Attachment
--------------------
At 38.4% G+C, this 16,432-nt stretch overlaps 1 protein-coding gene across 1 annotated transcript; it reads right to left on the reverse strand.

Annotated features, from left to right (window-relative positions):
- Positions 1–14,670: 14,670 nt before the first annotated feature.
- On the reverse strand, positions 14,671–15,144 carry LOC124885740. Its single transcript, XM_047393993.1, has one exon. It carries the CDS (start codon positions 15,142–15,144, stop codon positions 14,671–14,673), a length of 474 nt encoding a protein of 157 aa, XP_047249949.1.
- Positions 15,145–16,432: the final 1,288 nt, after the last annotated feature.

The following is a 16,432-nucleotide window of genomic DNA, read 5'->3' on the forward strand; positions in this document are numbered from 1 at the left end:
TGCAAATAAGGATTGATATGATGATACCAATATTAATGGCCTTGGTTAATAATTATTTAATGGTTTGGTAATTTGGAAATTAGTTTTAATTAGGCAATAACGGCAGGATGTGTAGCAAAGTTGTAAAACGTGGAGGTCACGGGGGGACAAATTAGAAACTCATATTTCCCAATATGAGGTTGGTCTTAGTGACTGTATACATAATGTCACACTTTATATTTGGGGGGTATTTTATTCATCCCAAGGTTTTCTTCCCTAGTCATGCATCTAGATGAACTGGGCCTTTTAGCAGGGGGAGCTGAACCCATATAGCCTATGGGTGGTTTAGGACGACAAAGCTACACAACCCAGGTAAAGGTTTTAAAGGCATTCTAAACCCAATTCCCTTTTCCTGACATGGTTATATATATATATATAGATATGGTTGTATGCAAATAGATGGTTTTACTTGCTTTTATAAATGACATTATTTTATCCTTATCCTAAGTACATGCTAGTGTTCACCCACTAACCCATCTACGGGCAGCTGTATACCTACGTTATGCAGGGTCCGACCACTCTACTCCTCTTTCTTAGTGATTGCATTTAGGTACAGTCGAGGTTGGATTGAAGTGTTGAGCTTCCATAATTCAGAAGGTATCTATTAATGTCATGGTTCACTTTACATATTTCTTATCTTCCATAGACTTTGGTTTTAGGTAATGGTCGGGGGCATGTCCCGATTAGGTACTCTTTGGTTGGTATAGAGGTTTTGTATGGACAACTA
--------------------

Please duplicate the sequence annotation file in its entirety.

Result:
At 38.4% G+C, this 16,432-nt stretch overlaps 1 protein-coding gene across 1 annotated transcript; it reads right to left on the reverse strand.

Annotated features, from left to right (window-relative positions):
- Positions 1–14,670: 14,670 nt before the first annotated feature.
- On the reverse strand, positions 14,671–15,144 carry LOC124885740. Its single transcript, XM_047393993.1, has one exon. It carries the CDS (start codon positions 15,142–15,144, stop codon positions 14,671–14,673), a length of 474 nt encoding a protein of 157 aa, XP_047249949.1.
- Positions 15,145–16,432: the final 1,288 nt, after the last annotated feature.

The following is a 16,432-nucleotide window of genomic DNA, read 5'->3' on the forward strand; positions in this document are numbered from 1 at the left end:
TGCAAATAAGGATTGATATGATGATACCAATATTAATGGCCTTGGTTAATAATTATTTAATGGTTTGGTAATTTGGAAATTAGTTTTAATTAGGCAATAACGGCAGGATGTGTAGCAAAGTTGTAAAACGTGGAGGTCACGGGGGGACAAATTAGAAACTCATATTTCCCAATATGAGGTTGGTCTTAGTGACTGTATACATAATGTCACACTTTATATTTGGGGGGTATTTTATTCATCCCAAGGTTTTCTTCCCTAGTCATGCATCTAGATGAACTGGGCCTTTTAGCAGGGGGAGCTGAACCCATATAGCCTATGGGTGGTTTAGGACGACAAAGCTACACAACCCAGGTAAAGGTTTTAAAGGCATTCTAAACCCAATTCCCTTTTCCTGACATGGTTATATATATATATATAGATATGGTTGTATGCAAATAGATGGTTTTACTTGCTTTTATAAATGACATTATTTTATCCTTATCCTAAGTACATGCTAGTGTTCACCCACTAACCCATCTACGGGCAGCTGTATACCTACGTTATGCAGGGTCCGACCACTCTACTCCTCTTTCTTAGTGATTGCATTTAGGTACAGTCGAGGTTGGATTGAAGTGTTGAGCTTCCATAATTCAGAAGGTATCTATTAATGTCATGGTTCACTTTACATATTTCTTATCTTCCATAGACTTTGGTTTTAGGTAATGGTCGGGGGCATGTCCCGATTAGGTACTCTTTGGTTGGTATAGAGGTTTTGTATGGACAACTA